This page on a Brian Eno fan site was re-shared on Hacker News this week. It features text from an email from Eno himself, explaining why, although he’s grateful that people want to discuss his work, he doesn’t want to necessarily see it:
I think the reason I feel uncomfortable about such a thing is that it becomes a sort of weight on my shoulders. I start to feel an obligation to live up to something, instead of just following my nose wherever it wants to go at the moment. Of course success has many nice payoffs, but one of the disadvantages is that you start to be made to feel responsible for other people’s feelings: what I’m always hearing are variations of “why don’t you do more records like – (insert any album title) ” or “why don’t you do more work with – (insert any artist’s name)?”. I don’t know why, these questions are un answerable, why is it so bloody important to you, leave me alone….these are a few of my responses. But the most important reason is “If I’d followed your advice in the first place I’d never have got anywhere”.
Eno goes on to explain that being constantly reminded of your ‘exhaust’, of what you’ve already done isn’t very conducive to future creative work:
I’m afraid to say that admirers can be a tremendous force for conservatism, for consolidation. Of course it’s really wonderful to be acclaimed for things you’ve done – in fact it’s the only serious reward, becasue it makes you think “it worked! I’m not isolated!” or something like that, and irt makes you feel gratefully connected to your own culture. But on the other hand, there’s a tremendously strong pressure to repeat yourself, to do more of that thing we all liked so much. I can’t do that – I don’t have the enthusiasm to push through projects that seem familiar to me ( – this isn’t so much a question of artistic nobility or high ideals: I just get too bloody bored), but at the same time I do feel guilt for ‘deserting my audience’ by not doing the things they apparently wanted. I’d rather not feel this guilt, actually, so I avoid finding out about situations that could cause it.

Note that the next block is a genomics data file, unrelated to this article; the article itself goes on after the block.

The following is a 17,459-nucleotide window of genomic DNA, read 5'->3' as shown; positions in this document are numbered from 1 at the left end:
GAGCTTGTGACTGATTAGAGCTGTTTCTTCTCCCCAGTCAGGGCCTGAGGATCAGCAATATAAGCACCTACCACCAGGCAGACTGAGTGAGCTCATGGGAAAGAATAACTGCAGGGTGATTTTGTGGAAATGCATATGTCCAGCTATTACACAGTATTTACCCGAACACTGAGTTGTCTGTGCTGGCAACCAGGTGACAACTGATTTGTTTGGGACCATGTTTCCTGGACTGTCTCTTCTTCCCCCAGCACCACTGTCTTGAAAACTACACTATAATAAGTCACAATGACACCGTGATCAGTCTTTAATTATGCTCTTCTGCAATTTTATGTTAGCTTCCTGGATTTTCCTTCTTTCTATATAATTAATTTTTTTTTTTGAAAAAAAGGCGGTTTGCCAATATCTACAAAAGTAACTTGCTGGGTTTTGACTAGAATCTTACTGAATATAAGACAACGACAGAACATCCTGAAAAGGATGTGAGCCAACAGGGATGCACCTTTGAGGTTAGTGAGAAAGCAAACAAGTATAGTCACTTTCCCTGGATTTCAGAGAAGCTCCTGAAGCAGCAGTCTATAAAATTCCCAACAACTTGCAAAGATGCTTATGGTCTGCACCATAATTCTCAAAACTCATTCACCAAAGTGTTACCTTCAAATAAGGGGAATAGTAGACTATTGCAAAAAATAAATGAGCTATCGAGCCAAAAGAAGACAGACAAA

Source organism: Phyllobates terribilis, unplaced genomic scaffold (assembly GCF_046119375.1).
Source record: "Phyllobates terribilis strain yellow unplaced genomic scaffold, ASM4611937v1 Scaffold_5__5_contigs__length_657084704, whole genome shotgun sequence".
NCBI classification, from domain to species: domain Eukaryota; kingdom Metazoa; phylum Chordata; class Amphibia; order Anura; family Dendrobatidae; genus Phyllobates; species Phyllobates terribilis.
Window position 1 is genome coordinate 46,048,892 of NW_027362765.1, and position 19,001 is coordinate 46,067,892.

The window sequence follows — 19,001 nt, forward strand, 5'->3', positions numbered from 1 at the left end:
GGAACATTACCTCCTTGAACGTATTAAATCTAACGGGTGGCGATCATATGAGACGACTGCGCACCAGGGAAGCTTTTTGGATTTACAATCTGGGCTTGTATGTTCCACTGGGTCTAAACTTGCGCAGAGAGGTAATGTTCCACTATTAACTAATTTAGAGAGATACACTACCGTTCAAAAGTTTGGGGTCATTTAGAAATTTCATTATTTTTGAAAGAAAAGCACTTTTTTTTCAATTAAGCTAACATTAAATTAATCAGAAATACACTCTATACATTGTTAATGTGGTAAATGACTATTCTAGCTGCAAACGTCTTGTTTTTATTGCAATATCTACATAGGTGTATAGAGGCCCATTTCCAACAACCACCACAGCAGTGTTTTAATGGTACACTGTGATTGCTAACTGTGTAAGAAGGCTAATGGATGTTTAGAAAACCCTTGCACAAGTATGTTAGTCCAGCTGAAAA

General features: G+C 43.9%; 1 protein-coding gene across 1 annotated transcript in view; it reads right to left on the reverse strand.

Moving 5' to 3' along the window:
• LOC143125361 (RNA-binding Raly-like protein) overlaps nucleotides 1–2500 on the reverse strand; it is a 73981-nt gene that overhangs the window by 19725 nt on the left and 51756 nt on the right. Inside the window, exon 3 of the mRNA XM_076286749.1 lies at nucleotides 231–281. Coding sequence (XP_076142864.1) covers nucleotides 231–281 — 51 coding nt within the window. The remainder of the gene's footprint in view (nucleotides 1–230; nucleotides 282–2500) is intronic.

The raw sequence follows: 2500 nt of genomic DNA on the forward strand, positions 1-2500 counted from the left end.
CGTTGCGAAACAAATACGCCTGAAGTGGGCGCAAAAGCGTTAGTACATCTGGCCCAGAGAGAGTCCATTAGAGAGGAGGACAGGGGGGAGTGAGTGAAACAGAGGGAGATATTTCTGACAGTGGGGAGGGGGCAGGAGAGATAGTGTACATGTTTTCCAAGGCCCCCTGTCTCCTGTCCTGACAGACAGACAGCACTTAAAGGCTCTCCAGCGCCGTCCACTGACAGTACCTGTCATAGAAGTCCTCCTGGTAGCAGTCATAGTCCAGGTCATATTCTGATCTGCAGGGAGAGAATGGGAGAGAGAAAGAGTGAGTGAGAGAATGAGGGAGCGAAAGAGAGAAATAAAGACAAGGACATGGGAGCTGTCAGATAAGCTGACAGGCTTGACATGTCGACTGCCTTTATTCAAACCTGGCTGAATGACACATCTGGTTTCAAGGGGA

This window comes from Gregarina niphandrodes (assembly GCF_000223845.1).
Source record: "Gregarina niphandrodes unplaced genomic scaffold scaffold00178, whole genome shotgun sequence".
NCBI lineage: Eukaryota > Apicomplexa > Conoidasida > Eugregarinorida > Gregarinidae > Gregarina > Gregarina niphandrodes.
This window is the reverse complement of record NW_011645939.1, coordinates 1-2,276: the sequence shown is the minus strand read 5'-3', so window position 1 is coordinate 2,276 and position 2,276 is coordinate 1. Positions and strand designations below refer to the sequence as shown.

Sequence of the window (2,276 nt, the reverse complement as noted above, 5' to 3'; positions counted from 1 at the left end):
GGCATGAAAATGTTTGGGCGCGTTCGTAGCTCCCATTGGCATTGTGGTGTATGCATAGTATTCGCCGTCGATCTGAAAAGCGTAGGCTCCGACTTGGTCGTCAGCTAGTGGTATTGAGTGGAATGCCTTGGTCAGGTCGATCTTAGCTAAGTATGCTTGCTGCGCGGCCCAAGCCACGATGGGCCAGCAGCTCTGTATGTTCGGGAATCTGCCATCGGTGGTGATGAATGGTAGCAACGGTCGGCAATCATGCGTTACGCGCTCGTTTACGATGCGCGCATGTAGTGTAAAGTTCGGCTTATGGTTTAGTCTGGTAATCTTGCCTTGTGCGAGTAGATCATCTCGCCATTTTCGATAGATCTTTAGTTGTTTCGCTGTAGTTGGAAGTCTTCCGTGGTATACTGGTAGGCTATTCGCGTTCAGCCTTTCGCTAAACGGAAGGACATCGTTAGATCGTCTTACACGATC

Finally, Eno explains that, just like everyone else, there are days when he wonders where the creative spark comes from:
The problem is that people nearly always prefer what I was doing a few years earlier – this has always been true. The other problem is that so, often, do I! Discovering things is clumsy and sporadic, and the results don’t at first compare well with the glossy and lauded works of the past. You have to keep reminding yourself that they went through that as well, otherwise they become frighteningly accomplished. That’s another problem with being made to think about your own past – you forget its genesis and start to feel useless awe toward syour earlier self “How did I do it? Wherever did these ideas come from?”. Now, the workaday everyday now, always looks relatively less glamorous than the rose-tinted then (except for those magic mhours when your finger is right on the pulse, and those times only happen when you’ve abandoned the lifeline of your own history).
Being creative comes not from looking back, but looking forward. As the enigmatic Taylor, a character in the TV series Billions states in one episode, we should prize “forward momentum above all things”.